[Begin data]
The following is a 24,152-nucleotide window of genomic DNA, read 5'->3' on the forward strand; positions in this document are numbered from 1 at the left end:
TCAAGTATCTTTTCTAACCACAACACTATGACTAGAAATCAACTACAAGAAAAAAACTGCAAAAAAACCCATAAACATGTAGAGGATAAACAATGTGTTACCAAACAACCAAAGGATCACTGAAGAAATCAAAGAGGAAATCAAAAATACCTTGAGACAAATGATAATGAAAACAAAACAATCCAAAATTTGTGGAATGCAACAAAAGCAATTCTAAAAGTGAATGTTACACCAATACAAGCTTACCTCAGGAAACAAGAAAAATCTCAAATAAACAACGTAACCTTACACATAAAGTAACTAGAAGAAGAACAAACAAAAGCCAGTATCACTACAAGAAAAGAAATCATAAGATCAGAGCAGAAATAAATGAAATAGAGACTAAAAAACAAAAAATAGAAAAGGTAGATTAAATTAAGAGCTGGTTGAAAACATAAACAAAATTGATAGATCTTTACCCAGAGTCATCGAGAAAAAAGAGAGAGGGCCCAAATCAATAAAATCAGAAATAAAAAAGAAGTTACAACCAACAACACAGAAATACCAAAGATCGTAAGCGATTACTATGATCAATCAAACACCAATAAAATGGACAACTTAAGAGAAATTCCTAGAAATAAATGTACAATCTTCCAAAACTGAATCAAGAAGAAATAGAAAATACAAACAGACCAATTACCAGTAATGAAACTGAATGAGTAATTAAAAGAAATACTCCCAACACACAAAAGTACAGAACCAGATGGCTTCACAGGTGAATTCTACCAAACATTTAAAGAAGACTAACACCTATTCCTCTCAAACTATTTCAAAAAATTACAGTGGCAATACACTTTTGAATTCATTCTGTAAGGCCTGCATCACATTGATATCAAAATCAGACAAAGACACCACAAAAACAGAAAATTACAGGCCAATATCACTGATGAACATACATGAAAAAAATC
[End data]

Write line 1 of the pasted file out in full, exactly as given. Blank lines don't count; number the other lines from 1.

The following is a 24,152-nucleotide window of genomic DNA, read 5'->3' on the forward strand; positions in this document are numbered from 1 at the left end: